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Front Page » Top Stories » Security Company Gets National Contract For Airport Screening

Security Company Gets National Contract For Airport Screening

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Written by on November 20, 2003

By Susan Stabley
Business and property owners in Little Haiti are pressing the City of Miami to make planning and zoning changes to allow more revitalization in the impoverished area’s industrial core.

Representatives of the Lemon City Taxpayers Association – who own land or businesses on about 35 acres in the area and employ more than 550 workers – met with staffers from the city’s planning and zoning department Tuesday.

Peter Ehrlich, president of the association, said his group wants to "pull up Little Haiti by bringing in new money," creating ties to artists and furniture makers in the nearby Design District and the proposed Midtown Miami project and encouraging more investment and improvements by example.

Mr. Ehrlich said his group, many of whom have invested in Little Haiti for more than 40 years, wants the city to allow more residential and retail development as well as taller buildings and increased density.

"We want something vital," Mr. Ehrlich said Monday. "We don’t want to be left behind. We want to be partner with everybody."

Many business owners in the association were targeted for displacement in plans to create a park. An area of 60 acres had been identified for land acquisition, threatening more than 100 companies.

A study estimated the land would cost the city $53 million to $75 million. In August, city officials scaled down the scope of the project to focus on replacing the derelict Keystone Trailer Court, 6307 NE Second Ave., with soccer fields and other amenities. The city also plans to refurbish Caribbean Marketplace at Northeast Second Avenue and 59th Terrace and expand the cultural center with a theater and dance halls. The city has $25 million for park plans as part of a November 2001 $255 million bond to enhance neighborhoods and improve safety.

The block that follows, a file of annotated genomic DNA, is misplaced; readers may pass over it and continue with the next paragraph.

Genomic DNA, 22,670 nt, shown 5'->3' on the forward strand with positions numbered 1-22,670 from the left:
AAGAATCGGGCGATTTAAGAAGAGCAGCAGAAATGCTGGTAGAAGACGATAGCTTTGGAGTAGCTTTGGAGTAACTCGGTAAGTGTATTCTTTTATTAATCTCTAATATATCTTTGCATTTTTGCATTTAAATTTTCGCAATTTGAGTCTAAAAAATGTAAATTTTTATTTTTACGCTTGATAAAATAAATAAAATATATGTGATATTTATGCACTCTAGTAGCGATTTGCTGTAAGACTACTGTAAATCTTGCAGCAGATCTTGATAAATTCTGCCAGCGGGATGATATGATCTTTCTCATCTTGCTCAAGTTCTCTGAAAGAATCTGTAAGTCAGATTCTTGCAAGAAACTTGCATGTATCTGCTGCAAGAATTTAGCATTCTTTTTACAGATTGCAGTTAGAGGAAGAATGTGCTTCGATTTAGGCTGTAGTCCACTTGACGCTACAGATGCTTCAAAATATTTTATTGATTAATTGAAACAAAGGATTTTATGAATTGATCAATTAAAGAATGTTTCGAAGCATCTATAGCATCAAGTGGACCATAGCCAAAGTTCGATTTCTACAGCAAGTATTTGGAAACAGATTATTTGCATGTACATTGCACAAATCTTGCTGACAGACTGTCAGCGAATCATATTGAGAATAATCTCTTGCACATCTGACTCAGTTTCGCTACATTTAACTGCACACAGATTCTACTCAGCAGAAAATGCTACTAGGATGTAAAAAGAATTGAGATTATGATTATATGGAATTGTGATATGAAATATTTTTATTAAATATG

As local businesses get involved in the planning of the area, some have offered support in developing the park, which may include a vocational school.

At last Thursday’s City Commission meeting, two members of the Lemon City Taxpayers Association – Sylvia Wong of Fullei Fresh and artist Michael Oguns – spoke in favor of the city’s recent progress with a park and the proposal for a vocational school.

Their comments prompted praise from park advocate City Commissioner Arthur Teele Jr., who months ago was at odds with the area’s business owners.

"The private sector is beating down our doors to get involved," Mr. Teele said.

"It’s such an amazing change from a year-and-a-half ago," Mr. Ehrlich said. "It’s like a love fest."

Property owners want to create a catalyst for Little Haiti’s revitalization, said Mr. Ehrlich, at no cost to the city.

"We will not ask for any handouts, grants or loans," he said.

In other action affecting Little Haiti park, Miami City Commissioners put off a decision to acquire property at 254 NE 59th Terrace, which would be tied to the Caribbean Marketplace project. City Commission Chairman Johnny Winton said the purchase price, $645,000, is more than 50% higher than its appraised value, $420,000.

Commissioners agreed to hold off buying the land because information on the property was incomplete.

Commissioner Teele said it would become more difficult to acquire land for the park project.

"On these larger parcels of land, we need to be willing to do eminent domain," he said.

Commissioners agreed earlier during the meeting to set aside at least $25,000 for special counsel to address land acquisition.

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